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Chart: Global Wealth Development http://tmsnrt.rs/2yaDPgn
Graphic: World exchange rates http://tmsnrt.rs/2egbfVh
By Dhara Ranasinghe and Elizabeth Howcroft
LONDON, Oct 5 (Reuters) – World stocks held on to two-week highs on Wednesday, although another aggressive rate hike from New Zealand dampened the notion that central banks could be about to slow the pace of rapid monetary tightening to slow down.
Oil prices rose ahead of an OPEC+ producers’ meeting to discuss a big cut in crude production after rising more than 3% in the previous session.
Asian equities rallied, but European equity markets fell and US stock futures indicated a weak start for Wall Street.
The S&P 500 index posted its biggest one-day rally in two years on Tuesday after weaker US economic data and a lower-than-expected rate hike from Australia raised hopes of less aggressive tightening by the Federal Reserve.
US 10-year Treasury yields, which move inversely with prices, are down 12 basis points this week as hopes of a slowdown in rapid Fed tightening took hold.
However, a more cautious tone emerged on Wednesday as a sharp rise in interest rates in New Zealand dampened hopes of a pause or slowdown in other major central banks’ aggressive rate hikes.
“There is a growing sense that the market may be hasty in believing that inflation has peaked and central banks will begin to ease their hawkish stance,” said Stuart Cole, head macro economist at Equiti Capital.
“Until we see a material fall in CPI, I think central banks will remain in their hawkish mode and will be willing to accept weak growth – ie a mild recession – if that’s the price to pay to break the inflationary spirit to get back in the bottle,” he added.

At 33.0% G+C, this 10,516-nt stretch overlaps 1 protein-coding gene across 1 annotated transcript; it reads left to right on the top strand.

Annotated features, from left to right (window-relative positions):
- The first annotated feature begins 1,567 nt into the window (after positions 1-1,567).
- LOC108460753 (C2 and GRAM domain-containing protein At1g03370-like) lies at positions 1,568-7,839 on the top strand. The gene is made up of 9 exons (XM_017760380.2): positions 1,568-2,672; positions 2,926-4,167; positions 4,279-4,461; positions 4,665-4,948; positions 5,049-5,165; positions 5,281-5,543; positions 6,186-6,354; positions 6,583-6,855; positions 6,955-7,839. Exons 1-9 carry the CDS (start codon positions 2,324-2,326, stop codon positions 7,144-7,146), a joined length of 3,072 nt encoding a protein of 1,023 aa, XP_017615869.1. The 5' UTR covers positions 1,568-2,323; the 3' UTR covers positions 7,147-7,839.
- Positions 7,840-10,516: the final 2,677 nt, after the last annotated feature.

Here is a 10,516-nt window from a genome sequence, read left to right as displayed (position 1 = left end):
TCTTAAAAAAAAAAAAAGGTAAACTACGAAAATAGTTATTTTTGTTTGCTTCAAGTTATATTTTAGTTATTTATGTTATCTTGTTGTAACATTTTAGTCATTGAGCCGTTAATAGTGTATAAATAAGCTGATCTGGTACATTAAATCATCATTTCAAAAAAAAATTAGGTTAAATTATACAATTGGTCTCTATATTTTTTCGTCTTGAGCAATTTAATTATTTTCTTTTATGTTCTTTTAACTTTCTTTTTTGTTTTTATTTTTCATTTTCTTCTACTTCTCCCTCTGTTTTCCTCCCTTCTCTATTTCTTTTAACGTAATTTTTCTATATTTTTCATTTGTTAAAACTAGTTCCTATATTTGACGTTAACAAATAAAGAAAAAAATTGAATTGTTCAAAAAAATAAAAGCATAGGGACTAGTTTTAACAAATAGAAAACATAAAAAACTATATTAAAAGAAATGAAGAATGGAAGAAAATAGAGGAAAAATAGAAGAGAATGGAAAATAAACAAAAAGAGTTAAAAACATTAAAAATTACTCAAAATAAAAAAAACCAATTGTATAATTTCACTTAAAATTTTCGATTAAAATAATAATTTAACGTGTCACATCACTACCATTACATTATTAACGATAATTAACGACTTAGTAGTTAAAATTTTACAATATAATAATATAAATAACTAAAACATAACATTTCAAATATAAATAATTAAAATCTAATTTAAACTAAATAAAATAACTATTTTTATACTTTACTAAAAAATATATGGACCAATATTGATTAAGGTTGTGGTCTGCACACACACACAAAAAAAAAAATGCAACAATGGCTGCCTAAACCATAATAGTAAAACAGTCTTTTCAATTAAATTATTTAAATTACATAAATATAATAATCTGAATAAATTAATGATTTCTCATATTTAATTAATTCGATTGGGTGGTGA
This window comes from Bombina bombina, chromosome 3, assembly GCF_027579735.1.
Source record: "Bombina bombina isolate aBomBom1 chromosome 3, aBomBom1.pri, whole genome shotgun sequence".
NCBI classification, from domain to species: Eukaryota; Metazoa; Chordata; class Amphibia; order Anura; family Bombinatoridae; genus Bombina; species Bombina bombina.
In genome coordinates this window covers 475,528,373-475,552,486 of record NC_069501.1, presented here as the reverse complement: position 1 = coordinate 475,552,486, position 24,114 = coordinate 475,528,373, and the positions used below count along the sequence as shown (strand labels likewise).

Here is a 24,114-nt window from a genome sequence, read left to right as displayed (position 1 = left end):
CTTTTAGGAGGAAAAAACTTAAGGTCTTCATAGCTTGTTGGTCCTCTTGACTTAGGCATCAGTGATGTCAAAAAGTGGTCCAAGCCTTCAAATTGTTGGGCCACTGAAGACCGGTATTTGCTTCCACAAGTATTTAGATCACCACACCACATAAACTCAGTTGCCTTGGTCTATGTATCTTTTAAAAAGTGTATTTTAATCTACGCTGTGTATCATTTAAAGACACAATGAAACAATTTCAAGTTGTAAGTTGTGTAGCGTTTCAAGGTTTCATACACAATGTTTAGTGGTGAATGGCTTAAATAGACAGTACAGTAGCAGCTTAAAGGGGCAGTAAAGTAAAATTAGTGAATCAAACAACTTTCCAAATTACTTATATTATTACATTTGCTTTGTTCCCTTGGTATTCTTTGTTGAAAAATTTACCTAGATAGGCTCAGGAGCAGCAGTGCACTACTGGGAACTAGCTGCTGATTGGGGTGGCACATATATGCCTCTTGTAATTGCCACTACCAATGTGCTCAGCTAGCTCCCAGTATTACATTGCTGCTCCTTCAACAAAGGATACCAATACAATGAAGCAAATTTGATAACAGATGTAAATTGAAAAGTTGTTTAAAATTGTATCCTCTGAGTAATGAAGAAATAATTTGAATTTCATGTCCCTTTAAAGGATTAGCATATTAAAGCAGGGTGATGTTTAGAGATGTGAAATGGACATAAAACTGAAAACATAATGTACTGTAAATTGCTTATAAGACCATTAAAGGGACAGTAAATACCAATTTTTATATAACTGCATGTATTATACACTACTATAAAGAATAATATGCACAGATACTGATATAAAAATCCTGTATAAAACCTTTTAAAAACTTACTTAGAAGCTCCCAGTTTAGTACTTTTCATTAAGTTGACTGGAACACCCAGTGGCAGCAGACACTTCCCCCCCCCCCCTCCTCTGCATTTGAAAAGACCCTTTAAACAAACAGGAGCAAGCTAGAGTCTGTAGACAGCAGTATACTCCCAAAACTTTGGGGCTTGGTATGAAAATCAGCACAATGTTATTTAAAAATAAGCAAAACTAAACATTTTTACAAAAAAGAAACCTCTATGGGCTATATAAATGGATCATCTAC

European stocks fell, sending the region’s STOXX 600 index down 0.9% by 1114 GMT after rising 5% in the previous three sessions. S&P 500 futures fell 0.8%.
MSCI’s broadest index of Asia-Pacific stocks outside of Japan rose 2.4%, catching up on Wall Street’s strong gains during the previous session.
With that, MSCI’s World Stock Index was up about 0.1% after peaking for about two weeks before the session.
WAITING FOR OPEC+
Investors were eagerly awaiting a crucial OPEC+ supply decision later Wednesday, which could have global implications for already high energy prices and inflation.
After strong gains the previous day, US crude was up 0.6% to $87.08 a barrel and Brent crude was up 0.7% to $92.43 a barrel.
According to a Reuters report, OPEC+, which includes Russia and Saudi Arabia, could cut between 1 and 2 million barrels a day.
US Treasury yields rose again and the dollar stabilized after suffering its worst setback in more than two years on Tuesday. The benchmark 10-year Treasury yield was 6.6 basis points higher at 3.6828%.
The dollar was up 0.2% to 144.4 yen, while the euro was about 0.7% weaker at $0.9920 after gaining 1.7% on Tuesday, the biggest one-day percentage gain since March means.
“Although European assets are recovering quite strongly, it is difficult to point to a material change in the euro-zone outlook that would justify a significant return in markets’ appetite for the euro even now,” said ING currency strategist Francesco Pesole.
Elsewhere, spot gold was trading at around $1,709 an ounce, down around 1%.
(Reporting by Dhara Ranasinghe and Elizabeth Howcroft; Additional reporting by Danilo Masoni; Editing by Toby Chopra and Alexander Smith)